Distributors, foodservice suppliers and local growers in Georgia are cashing in on a revenue stream that industry and government leaders say shows no indications of drying up.
In fact, on a nationwide basis, the stream is more than three times bigger this year than it was in 2008.
It’s the U.S. Department of Agriculture’s Fresh Fruit and Vegetable Program for schools, which is receiving $158 million for the 2011-12 school year. For the 2008-09 school year, the program had a nationwide budget of just $49 million.
For Georgia, the USDA allocated just less than $4 million for the current school year, up from $2.7 million for the 2010-11 school year.
Industry leaders have been encouraging those in produce to pursue contracts with schools, especially since first lady Michelle Obama’s efforts to improve nutrition and reduce childhood obesity have been making headlines.
School nutrition business is picking up for Dexter’s Farm, Buford, Ga., chief operating officer Lane Westfall said.
The past two to three years have seen increased business and interest in fresh produce that doesn’t show any indication of declining, he said.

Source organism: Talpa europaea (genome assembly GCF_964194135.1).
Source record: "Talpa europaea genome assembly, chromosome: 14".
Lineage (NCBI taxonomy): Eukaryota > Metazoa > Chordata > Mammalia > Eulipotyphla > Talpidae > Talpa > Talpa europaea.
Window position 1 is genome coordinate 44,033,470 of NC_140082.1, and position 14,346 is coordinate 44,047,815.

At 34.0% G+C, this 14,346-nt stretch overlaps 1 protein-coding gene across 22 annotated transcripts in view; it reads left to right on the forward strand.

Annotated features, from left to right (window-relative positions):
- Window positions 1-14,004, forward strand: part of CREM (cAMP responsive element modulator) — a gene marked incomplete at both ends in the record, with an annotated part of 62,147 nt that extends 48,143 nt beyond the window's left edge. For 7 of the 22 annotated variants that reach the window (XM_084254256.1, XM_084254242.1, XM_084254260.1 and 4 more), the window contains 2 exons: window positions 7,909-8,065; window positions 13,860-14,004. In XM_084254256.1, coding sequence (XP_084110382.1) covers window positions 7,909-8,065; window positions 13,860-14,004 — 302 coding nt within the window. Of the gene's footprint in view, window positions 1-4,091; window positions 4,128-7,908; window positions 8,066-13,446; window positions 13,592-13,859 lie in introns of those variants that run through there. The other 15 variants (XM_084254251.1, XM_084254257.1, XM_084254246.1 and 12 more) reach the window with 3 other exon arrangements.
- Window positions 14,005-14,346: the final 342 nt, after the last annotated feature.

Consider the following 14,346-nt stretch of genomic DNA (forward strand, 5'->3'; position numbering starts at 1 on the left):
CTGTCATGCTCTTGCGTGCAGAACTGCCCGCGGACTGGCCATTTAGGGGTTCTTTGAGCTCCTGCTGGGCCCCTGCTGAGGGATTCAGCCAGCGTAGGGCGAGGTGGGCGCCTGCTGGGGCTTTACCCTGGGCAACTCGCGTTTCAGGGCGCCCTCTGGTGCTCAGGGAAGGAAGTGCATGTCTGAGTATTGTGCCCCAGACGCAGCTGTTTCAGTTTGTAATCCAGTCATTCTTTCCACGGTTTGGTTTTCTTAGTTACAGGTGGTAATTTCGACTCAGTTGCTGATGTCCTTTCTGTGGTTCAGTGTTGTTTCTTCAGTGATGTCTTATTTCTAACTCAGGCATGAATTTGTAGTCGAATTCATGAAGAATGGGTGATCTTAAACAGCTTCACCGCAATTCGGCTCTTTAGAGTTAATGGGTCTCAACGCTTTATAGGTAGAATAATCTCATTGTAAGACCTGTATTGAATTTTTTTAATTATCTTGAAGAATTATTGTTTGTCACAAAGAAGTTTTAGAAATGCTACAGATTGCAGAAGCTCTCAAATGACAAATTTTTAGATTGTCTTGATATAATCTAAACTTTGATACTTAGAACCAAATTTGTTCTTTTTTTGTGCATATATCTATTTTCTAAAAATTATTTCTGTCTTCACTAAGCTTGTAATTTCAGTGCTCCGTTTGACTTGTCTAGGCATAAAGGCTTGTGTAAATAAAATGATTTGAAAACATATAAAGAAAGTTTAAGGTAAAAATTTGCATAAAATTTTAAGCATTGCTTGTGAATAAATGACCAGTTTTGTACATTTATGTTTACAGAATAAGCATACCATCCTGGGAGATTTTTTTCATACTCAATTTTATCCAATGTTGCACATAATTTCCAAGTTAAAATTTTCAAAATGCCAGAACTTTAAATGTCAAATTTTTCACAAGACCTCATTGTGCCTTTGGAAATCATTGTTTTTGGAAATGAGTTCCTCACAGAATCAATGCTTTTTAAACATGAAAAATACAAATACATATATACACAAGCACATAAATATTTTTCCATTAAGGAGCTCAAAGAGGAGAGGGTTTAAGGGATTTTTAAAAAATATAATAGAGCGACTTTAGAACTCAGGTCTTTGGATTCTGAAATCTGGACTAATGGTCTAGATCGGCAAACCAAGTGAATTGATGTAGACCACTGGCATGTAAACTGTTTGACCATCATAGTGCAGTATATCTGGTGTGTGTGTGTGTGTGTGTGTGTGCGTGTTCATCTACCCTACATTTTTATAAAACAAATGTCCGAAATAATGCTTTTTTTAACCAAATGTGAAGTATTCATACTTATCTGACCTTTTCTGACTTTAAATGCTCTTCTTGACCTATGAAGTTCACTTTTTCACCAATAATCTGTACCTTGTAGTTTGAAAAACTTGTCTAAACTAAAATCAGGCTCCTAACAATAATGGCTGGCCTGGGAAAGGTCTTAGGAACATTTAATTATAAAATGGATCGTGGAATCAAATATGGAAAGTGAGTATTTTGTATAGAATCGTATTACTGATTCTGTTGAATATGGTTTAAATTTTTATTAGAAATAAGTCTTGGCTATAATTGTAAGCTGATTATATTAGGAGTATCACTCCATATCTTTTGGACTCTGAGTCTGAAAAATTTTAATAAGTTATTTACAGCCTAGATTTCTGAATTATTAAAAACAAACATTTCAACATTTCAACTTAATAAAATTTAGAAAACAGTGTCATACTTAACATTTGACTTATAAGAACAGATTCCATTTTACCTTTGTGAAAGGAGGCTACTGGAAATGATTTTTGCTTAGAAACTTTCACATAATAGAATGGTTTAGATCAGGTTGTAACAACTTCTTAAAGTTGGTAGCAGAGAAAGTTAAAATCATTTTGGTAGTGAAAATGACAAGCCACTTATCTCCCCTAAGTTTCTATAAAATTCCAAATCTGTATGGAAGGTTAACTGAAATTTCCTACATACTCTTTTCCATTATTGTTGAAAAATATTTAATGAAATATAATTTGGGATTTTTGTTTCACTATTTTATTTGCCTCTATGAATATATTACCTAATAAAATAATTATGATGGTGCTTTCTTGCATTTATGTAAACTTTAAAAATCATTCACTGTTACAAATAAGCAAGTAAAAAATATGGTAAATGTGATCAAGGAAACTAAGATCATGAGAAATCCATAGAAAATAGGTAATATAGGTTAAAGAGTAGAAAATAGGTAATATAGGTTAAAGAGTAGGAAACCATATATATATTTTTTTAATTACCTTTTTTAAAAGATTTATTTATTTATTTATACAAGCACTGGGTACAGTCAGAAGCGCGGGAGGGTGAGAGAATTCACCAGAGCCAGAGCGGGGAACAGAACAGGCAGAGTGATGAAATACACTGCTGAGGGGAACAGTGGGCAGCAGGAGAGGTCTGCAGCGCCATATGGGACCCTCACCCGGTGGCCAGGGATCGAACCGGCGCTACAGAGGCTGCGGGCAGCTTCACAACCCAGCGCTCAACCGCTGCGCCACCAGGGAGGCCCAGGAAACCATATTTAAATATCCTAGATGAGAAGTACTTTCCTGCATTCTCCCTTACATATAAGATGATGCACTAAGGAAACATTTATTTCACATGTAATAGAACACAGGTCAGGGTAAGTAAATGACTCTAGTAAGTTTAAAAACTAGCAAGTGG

Dexter’s supplies a number of Georgia school districts, including the Gwinnette School District, the DeKalb County District and the Gainesville School District.
The company does a lot of farm-to-school business, even though the program is loosely organized, Westfall said.
“Schools are at the ground level in the locally grown movement,” Westfall said. “We are looking to expand our opportunities with school nutrition programs and share those opportunities with small growers.”
Dexter’s got a bit of a boost this school year when the Georgia Department of Education approved three schools in the Gainesville School District for the program.
The district is receiving $116,000 of USDA money for the three schools, which means about $52 per student will be spent on the program in those schools, according to Tiffany Lommel, the district’s director of school nutrition.
“The program is really good for children in cities because they don’t have the opportunity to see or eat as much fresh produce as kids in rural settings,” said Lommel, who grew up on a farm. “I was able to watch produce grow from seed to fruit.”
In addition to providing fresh produce snacks, the program provides classroom materials to help teachers explain the nutritional value of fruits and vegetables.
In Cobb County School District in Kennesaw, Ga., Royal Food Service of Atlanta has a special program this year featuring Georgia-grown produce.
Kelley Dodgson, district spokeswoman, said each month a different fresh fruit or vegetable grown in Georgia will be highlighted in school cafeterias.
In October, apples from Mercier Orchards in Blue Ridge, Ga., will be the spotlight produce.
“The farm-to-school focus will not only highlight the produce, but the farm of origin,” Dodgson said.